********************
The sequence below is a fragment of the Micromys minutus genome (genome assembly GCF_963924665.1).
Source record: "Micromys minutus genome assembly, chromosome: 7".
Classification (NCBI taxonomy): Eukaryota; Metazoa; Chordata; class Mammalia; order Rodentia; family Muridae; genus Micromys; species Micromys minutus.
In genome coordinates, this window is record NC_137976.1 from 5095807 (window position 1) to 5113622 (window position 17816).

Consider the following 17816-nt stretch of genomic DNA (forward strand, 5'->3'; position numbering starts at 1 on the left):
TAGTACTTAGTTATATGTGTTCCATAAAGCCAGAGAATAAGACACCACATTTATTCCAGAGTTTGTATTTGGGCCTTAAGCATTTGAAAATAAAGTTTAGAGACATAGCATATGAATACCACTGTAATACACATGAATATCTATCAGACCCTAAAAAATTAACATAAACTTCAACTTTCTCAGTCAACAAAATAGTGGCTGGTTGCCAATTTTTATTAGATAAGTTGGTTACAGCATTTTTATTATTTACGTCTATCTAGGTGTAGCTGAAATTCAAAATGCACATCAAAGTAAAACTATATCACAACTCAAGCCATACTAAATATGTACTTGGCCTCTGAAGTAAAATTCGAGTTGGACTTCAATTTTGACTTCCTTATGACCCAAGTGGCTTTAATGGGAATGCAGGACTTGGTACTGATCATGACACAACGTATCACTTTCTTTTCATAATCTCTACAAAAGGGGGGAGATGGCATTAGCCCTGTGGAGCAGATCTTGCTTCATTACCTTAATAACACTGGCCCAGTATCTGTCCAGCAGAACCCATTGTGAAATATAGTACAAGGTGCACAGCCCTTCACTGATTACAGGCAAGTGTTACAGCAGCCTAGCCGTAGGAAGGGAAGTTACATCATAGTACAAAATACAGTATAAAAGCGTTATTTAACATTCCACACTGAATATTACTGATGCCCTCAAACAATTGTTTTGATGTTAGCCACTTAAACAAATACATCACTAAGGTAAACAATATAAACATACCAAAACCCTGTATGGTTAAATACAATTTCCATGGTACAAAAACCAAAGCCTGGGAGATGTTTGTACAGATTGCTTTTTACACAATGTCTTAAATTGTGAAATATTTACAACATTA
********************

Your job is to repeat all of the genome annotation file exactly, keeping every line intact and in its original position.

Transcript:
The sequence below is a fragment of the Micromys minutus genome (genome assembly GCF_963924665.1).
Source record: "Micromys minutus genome assembly, chromosome: 7".
Classification (NCBI taxonomy): Eukaryota; Metazoa; Chordata; class Mammalia; order Rodentia; family Muridae; genus Micromys; species Micromys minutus.
In genome coordinates, this window is record NC_137976.1 from 5095807 (window position 1) to 5113622 (window position 17816).

Consider the following 17816-nt stretch of genomic DNA (forward strand, 5'->3'; position numbering starts at 1 on the left):
TAGTACTTAGTTATATGTGTTCCATAAAGCCAGAGAATAAGACACCACATTTATTCCAGAGTTTGTATTTGGGCCTTAAGCATTTGAAAATAAAGTTTAGAGACATAGCATATGAATACCACTGTAATACACATGAATATCTATCAGACCCTAAAAAATTAACATAAACTTCAACTTTCTCAGTCAACAAAATAGTGGCTGGTTGCCAATTTTTATTAGATAAGTTGGTTACAGCATTTTTATTATTTACGTCTATCTAGGTGTAGCTGAAATTCAAAATGCACATCAAAGTAAAACTATATCACAACTCAAGCCATACTAAATATGTACTTGGCCTCTGAAGTAAAATTCGAGTTGGACTTCAATTTTGACTTCCTTATGACCCAAGTGGCTTTAATGGGAATGCAGGACTTGGTACTGATCATGACACAACGTATCACTTTCTTTTCATAATCTCTACAAAAGGGGGGAGATGGCATTAGCCCTGTGGAGCAGATCTTGCTTCATTACCTTAATAACACTGGCCCAGTATCTGTCCAGCAGAACCCATTGTGAAATATAGTACAAGGTGCACAGCCCTTCACTGATTACAGGCAAGTGTTACAGCAGCCTAGCCGTAGGAAGGGAAGTTACATCATAGTACAAAATACAGTATAAAAGCGTTATTTAACATTCCACACTGAATATTACTGATGCCCTCAAACAATTGTTTTGATGTTAGCCACTTAAACAAATACATCACTAAGGTAAACAATATAAACATACCAAAACCCTGTATGGTTAAATACAATTTCCATGGTACAAAAACCAAAGCCTGGGAGATGTTTGTACAGATTGCTTTTTACACAATGTCTTAAATTGTGAAATATTTACAACATTA